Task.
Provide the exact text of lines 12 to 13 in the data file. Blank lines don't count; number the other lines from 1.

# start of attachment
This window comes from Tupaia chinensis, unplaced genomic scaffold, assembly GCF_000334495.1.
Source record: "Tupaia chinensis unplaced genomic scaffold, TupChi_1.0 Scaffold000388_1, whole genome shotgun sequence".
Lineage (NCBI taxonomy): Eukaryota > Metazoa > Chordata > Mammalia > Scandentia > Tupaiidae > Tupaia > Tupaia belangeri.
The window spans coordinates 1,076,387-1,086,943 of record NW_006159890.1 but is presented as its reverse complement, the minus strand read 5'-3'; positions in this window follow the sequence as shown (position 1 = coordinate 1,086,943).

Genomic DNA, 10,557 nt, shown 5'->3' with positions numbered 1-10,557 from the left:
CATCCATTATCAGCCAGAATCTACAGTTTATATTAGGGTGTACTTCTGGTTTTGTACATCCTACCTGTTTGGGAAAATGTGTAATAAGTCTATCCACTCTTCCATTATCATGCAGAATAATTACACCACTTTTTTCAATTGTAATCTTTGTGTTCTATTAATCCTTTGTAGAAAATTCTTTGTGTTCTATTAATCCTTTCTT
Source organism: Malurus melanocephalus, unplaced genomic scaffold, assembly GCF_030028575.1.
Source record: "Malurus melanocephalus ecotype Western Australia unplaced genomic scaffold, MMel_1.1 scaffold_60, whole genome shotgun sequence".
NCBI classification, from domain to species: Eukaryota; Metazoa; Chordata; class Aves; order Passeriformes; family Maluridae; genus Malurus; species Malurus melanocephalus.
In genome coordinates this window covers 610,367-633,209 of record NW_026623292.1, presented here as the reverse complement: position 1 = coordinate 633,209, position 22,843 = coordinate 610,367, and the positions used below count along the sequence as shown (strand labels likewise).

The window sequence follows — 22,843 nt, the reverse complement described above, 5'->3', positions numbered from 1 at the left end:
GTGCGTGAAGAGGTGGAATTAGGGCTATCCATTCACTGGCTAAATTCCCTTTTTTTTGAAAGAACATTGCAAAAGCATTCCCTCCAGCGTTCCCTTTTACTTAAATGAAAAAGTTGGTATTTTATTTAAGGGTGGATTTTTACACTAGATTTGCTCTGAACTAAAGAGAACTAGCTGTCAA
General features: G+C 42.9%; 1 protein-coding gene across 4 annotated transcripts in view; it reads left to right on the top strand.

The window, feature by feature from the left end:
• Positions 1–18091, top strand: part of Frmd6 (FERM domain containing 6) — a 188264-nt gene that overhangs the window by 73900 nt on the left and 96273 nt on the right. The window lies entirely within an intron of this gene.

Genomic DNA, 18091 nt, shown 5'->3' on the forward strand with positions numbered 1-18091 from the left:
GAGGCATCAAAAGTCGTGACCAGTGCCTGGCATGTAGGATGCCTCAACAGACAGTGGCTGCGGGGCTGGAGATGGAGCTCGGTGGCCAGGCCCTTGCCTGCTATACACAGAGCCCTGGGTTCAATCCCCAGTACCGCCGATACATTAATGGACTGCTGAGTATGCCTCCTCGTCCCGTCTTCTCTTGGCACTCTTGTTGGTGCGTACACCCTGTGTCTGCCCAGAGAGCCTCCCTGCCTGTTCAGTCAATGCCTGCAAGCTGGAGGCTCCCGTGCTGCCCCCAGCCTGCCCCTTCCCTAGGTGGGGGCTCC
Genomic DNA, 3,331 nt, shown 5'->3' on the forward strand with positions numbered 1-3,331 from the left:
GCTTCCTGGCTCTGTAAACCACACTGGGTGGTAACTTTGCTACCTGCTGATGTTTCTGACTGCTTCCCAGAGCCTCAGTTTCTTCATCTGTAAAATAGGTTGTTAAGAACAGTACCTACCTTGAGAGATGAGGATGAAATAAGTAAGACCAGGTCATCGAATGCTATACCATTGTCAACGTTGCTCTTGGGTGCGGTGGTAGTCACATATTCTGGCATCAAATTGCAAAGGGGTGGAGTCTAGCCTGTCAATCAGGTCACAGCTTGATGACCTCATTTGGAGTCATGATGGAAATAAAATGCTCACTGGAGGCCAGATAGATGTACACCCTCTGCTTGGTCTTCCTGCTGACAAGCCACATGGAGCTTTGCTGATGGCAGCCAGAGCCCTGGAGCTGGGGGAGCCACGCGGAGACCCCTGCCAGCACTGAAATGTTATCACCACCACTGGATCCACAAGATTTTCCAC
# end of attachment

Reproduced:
GTGCGTGAAGAGGTGGAATTAGGGCTATCCATTCACTGGCTAAATTCCCTTTTTTTTGAAAGAACATTGCAAAAGCATTCCCTCCAGCGTTCCCTTTTACTTAAATGAAAAAGTTGGTATTTTATTTAAGGGTGGATTTTTACACTAGATTTGCTCTGAACTAAAGAGAACTAGCTGTCAA
General features: G+C 42.9%; 1 protein-coding gene across 4 annotated transcripts in view; it reads left to right on the top strand.